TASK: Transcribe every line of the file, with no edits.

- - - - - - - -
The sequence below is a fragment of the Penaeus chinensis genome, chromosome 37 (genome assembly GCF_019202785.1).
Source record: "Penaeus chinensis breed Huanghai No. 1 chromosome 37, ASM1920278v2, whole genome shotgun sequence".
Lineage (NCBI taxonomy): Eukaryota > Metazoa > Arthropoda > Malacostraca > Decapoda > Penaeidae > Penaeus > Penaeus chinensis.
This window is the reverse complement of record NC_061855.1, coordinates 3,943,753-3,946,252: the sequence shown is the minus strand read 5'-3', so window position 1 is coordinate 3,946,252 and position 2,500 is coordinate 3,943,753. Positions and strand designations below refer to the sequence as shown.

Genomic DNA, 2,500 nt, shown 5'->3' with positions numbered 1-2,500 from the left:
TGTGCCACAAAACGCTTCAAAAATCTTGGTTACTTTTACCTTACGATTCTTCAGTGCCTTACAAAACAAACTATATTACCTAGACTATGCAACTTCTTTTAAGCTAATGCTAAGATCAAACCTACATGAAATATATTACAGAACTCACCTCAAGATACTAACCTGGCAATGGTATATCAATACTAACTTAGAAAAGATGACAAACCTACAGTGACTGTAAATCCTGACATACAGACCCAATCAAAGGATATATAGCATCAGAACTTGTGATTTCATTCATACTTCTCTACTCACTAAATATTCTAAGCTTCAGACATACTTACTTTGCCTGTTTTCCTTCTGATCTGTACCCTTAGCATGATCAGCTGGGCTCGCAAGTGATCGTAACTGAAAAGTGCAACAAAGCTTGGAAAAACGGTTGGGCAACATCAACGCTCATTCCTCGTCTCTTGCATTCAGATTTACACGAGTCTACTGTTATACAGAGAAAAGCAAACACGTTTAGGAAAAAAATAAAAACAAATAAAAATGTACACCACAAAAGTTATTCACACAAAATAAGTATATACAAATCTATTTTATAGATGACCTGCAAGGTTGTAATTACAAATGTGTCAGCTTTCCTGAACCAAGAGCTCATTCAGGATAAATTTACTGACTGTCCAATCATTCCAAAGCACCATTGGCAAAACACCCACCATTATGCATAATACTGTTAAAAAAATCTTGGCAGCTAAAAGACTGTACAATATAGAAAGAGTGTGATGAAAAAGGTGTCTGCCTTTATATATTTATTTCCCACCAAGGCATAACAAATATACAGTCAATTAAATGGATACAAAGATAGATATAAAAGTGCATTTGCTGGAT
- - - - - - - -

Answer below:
The sequence below is a fragment of the Penaeus chinensis genome, chromosome 37 (genome assembly GCF_019202785.1).
Source record: "Penaeus chinensis breed Huanghai No. 1 chromosome 37, ASM1920278v2, whole genome shotgun sequence".
Lineage (NCBI taxonomy): Eukaryota > Metazoa > Arthropoda > Malacostraca > Decapoda > Penaeidae > Penaeus > Penaeus chinensis.
This window is the reverse complement of record NC_061855.1, coordinates 3,943,753-3,946,252: the sequence shown is the minus strand read 5'-3', so window position 1 is coordinate 3,946,252 and position 2,500 is coordinate 3,943,753. Positions and strand designations below refer to the sequence as shown.

Genomic DNA, 2,500 nt, shown 5'->3' with positions numbered 1-2,500 from the left:
TGTGCCACAAAACGCTTCAAAAATCTTGGTTACTTTTACCTTACGATTCTTCAGTGCCTTACAAAACAAACTATATTACCTAGACTATGCAACTTCTTTTAAGCTAATGCTAAGATCAAACCTACATGAAATATATTACAGAACTCACCTCAAGATACTAACCTGGCAATGGTATATCAATACTAACTTAGAAAAGATGACAAACCTACAGTGACTGTAAATCCTGACATACAGACCCAATCAAAGGATATATAGCATCAGAACTTGTGATTTCATTCATACTTCTCTACTCACTAAATATTCTAAGCTTCAGACATACTTACTTTGCCTGTTTTCCTTCTGATCTGTACCCTTAGCATGATCAGCTGGGCTCGCAAGTGATCGTAACTGAAAAGTGCAACAAAGCTTGGAAAAACGGTTGGGCAACATCAACGCTCATTCCTCGTCTCTTGCATTCAGATTTACACGAGTCTACTGTTATACAGAGAAAAGCAAACACGTTTAGGAAAAAAATAAAAACAAATAAAAATGTACACCACAAAAGTTATTCACACAAAATAAGTATATACAAATCTATTTTATAGATGACCTGCAAGGTTGTAATTACAAATGTGTCAGCTTTCCTGAACCAAGAGCTCATTCAGGATAAATTTACTGACTGTCCAATCATTCCAAAGCACCATTGGCAAAACACCCACCATTATGCATAATACTGTTAAAAAAATCTTGGCAGCTAAAAGACTGTACAATATAGAAAGAGTGTGATGAAAAAGGTGTCTGCCTTTATATATTTATTTCCCACCAAGGCATAACAAATATACAGTCAATTAAATGGATACAAAGATAGATATAAAAGTGCATTTGCTGGAT